Neighborhood Grade Criteria

7 Replies

Can anyone point me toward a good article, blog, resource explaining different property and neighborhood ratings. For example a B+ neighborhood versus a C neighborhood. What are the differences between the two? I have read different sources on this subject but it seems to be mainly speculative from the eyes of the beholder. Am I off base? Is there definitive criteria used to grade a property or neighborhood? TIA!

@Cameron Peters You can just Google around and find a few different ways to look at it. Every the large institutions have subtle differences in their grading criteria. So it’s a little bit subjective and in the eye of the beholder. With some I see “walkability” being a metric they like to use. That’s great for urban but if you’re suburban I have a hard time thinking that’s a requirement for an “A” area. And, by the way, it’s also not static.

The real danger I perceive is that newer investors find a deal and love to rationalize their purchase by trading to shade the grading. The $50K duplex is in a “C- Area but getting better” because they don’t want to admit it’s a “D”.

What matters the most is establishing your threshold. If I see cars on cinder-blocks, chainlink fences, a check-cashing place one block over, cars parked on the street with a garbage bag taped over a broken window, etc. then it’s not for me. I don’t care if someone else tells me it’s a B- or gentrifying or what a crime heatmap shows. But those are my quirks, it limits me, but it’s based on my experience. Other people will see opportunity in those areas that I don’t. They might make a killing and be able to gloat about my buffoonery in passing on that area. I’ll live with it.

All that matters for you is what your desire is in terms of B vs. C vs. D. When you figure out what you want you can map it back to those grading scales and then the shading (C vs. C+) won’t make quite as much difference to you.

At least it doesn’t for me 🤷🏻‍♂️

@Andrew Johnson - thanks. I would say our thresholds are very similar. I look for SFRs in established neighborhoods with homes built during the 50s-70s. I have many of these neighborhoods in my area and I drive/walk them regularly. Warning signs to me are always: able body men hanging out on the street in the middle of the day, boarded up houses, cars on blocks etc. I'm with you that these are deal breakers for me. I will stay out of the neighborhoods with these warning signs. I guess my ideal neighborhood is a C neighborhood? And maybe the "title" of the grade doesn't matter a great deal, I just hear the terms being used and I don't want to use them incorrecly.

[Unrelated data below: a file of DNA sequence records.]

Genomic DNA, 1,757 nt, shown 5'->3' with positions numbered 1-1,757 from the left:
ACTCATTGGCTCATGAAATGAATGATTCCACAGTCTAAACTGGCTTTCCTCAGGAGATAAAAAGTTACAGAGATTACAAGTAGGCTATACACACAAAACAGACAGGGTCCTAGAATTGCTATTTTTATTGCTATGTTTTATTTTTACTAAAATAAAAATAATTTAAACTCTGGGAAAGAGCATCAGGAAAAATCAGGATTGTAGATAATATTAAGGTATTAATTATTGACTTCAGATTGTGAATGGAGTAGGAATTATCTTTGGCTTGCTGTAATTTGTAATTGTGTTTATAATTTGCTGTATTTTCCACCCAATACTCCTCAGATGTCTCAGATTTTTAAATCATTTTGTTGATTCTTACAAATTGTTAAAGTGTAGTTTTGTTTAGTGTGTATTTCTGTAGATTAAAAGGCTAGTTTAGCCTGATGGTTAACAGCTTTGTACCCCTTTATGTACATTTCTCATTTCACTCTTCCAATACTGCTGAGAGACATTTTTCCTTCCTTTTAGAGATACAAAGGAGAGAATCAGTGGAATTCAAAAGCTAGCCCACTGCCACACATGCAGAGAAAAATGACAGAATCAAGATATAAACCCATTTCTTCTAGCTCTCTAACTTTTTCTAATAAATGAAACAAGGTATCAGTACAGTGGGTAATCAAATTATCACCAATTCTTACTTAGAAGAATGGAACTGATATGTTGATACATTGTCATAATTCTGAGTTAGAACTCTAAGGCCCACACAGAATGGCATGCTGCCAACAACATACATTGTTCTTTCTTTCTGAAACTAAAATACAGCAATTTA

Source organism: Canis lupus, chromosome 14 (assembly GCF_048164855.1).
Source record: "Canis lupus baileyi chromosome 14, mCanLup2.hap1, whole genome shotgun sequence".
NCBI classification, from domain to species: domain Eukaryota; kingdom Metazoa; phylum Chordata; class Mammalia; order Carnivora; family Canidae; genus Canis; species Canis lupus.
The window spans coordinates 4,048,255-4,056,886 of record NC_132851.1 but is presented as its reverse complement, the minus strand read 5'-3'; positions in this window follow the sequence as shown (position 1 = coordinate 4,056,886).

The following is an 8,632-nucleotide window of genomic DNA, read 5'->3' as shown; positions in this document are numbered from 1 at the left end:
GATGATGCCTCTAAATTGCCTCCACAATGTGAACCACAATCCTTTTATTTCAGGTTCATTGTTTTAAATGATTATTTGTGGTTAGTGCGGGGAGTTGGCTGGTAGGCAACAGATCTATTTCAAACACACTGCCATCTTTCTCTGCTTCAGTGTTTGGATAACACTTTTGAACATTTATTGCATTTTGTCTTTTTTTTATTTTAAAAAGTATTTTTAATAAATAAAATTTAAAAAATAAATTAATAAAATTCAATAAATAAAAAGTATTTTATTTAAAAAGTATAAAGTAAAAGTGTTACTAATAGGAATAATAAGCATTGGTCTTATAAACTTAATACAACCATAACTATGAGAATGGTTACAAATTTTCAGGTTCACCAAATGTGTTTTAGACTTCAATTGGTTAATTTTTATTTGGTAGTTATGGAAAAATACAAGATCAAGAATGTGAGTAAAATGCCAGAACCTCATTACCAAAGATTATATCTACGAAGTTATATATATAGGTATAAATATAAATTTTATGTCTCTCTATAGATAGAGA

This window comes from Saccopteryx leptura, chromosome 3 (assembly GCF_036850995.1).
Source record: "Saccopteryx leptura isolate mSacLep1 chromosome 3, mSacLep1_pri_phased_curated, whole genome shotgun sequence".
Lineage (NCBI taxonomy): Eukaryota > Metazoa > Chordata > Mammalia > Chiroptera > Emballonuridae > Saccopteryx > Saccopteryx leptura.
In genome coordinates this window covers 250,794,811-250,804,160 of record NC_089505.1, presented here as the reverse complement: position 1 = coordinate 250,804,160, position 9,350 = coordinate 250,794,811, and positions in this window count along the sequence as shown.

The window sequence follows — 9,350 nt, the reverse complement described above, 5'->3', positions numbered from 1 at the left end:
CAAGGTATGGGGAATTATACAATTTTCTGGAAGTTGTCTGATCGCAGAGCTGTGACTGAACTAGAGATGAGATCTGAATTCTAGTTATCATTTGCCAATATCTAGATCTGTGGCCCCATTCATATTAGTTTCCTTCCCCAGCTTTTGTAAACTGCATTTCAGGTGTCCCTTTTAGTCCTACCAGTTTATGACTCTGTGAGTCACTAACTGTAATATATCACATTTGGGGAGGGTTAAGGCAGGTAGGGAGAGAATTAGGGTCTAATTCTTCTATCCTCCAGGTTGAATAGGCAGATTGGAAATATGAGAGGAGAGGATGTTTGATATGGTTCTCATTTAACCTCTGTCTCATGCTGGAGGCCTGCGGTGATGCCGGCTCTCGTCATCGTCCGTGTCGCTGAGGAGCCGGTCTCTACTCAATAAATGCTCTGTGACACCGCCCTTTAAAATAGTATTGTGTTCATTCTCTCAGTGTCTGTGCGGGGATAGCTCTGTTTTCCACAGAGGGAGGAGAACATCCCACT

It's hard to find a reliable metric to grading.  And many turnkey companies will shade their grading higher just to sell.

Some grading factors could be average/median income in a city, school district is a huge factor, etc.  

I'm writing a short intro book to this for our turnkey company now.  If the median sales price of a home in any given city is $140K, it's going to be very hard for a turnkey home being sold at $50K to be rated a "B class" property.  

We take a mix of crime stats, area stats, school ratings, population growth/decline, median income, rents, ownership vs rental percentage, and overall desirability to rate our properties.  

And I'll be the first to admit it's not 100% accurate or static, just our local "on the ground" opinion.  

Originally posted by @Cameron Peters :

Can anyone point me toward a good article, blog, resource explaining different property and neighborhood ratings. For example a B+ neighborhood versus a C neighborhood. What are the differences between the two? I have read different sources on this subject but it seems to be mainly speculative from the eyes of the beholder. Am I off base? Is there definitive criteria used to grade a property or neighborhood? TIA!

 I wrote the The Ultimate Guide to Grading Cleveland Neighborhoods. It's obviously specific to that particular market but a lot of the descriptions of asset quality can be applied to similar markets.

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